'Dexter' Revival Will Show What The Serial Killer Has Been Up To All These Years, According To Michael C. Hall

It's been eight years since Dexter went off the air. And in those eight years, what has the vigilante serial killer been up to? According to the divisive finale for Clyde Phillips' Showtime crime drama, working as a lumberjack, or something. But the Dexter revival, an upcoming Showtime limited series which will supposedly "make right" the maligned ending of the series, will show exactly what Dexter has been doing for the near-decade that he's been off the air.

It's been nearly a decade since Michael C. Hall last slipped on the splatter-proof apron, but the Dexter star believes that now is a right time to return to the serial killer series.

"I'm looking forward to getting back into Dexter's shoes. I don't really know what to expect, as I've never returned to a job after so much time," Hall said in a recent interview with NME."Having Dexter in a completely different context, we'll see how that feels. It's been interesting to figure out how to do that and I thought it was time to find out what the hell happened to him."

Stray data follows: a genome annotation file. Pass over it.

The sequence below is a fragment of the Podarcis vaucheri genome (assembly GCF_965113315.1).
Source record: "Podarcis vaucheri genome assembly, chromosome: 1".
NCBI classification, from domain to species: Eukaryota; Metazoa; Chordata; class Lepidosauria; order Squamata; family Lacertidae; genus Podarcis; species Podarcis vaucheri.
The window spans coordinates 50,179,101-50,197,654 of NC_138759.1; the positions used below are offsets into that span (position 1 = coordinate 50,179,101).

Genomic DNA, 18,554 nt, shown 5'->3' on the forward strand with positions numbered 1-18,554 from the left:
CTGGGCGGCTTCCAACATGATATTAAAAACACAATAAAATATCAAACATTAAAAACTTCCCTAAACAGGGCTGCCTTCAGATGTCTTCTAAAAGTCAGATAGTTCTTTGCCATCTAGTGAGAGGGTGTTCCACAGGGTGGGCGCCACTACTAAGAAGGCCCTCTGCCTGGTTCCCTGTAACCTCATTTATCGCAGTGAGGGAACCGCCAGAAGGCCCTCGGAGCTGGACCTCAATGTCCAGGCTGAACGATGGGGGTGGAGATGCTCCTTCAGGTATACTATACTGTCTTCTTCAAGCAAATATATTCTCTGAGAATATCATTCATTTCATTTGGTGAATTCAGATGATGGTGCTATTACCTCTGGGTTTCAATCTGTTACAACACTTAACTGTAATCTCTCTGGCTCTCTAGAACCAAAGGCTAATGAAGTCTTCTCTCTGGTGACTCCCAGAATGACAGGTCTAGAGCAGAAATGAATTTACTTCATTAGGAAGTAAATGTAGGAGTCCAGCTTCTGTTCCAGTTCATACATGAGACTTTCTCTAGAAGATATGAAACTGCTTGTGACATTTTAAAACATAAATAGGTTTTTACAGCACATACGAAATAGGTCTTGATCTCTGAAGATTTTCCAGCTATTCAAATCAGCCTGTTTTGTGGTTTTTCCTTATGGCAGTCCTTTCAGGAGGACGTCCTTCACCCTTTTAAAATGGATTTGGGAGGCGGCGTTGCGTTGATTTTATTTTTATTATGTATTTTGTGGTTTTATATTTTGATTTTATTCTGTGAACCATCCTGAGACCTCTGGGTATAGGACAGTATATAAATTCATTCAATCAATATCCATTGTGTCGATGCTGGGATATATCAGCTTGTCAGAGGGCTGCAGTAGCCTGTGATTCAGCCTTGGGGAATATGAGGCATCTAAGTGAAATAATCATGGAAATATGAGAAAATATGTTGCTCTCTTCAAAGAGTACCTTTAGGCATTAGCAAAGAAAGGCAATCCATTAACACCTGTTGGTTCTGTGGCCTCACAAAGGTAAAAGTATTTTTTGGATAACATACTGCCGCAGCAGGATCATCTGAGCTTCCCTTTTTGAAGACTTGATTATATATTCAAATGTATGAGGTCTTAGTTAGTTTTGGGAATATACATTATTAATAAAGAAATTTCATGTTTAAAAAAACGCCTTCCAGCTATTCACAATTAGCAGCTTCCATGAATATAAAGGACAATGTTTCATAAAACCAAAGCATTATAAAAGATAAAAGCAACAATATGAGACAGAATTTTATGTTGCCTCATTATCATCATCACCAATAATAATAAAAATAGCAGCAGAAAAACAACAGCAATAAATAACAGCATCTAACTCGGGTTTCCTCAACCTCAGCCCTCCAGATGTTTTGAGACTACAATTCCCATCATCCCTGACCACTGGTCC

What did happen to Dexter? The infamous finale showed the serial killer moving from Florida to Oregon, while the revival picks up with Dexter in up in upstate New York. Per a Deadline casting report, the revival will see Dexter encountering the local townspeople and local law enforcement, including Angela Bishop, the first Native American chief of police in her town played by The Mandalorian's Julia Jones. Also starring in the 10-episode limited series are Alano Miller (Sylvie's Love), Johnny Sequoyah (Believe) and Jack Alcott (The Good Lord Bird).

It all sounds like the making of a small-town crime drama in which Dexter happens to find himself involved. And it was the distance of that story from the original series that drew Hall to the revival, he said:

"I just needed the persuasion of time passing, so I could [get] some distance away from that part and have more possibilities for him. Really, it was about being presented with a story I felt was worth telling. There had been some other proposals and possibilities for Dexter, other roads we started down, but this was the first one that was worth continuing on."

But as to whether this is a continuation that opens the door to more Dexter or serves as the second finale for the series, Hall was more coy. "I'm reluctant to say 'definitely', you know?" Hall said when asked whether this was "definitely" the ending. "What's plain now is that there's 10 new episodes."

The new limited series begins production this month in Massachusetts, with a tentative premiere date set for the fall of 2021.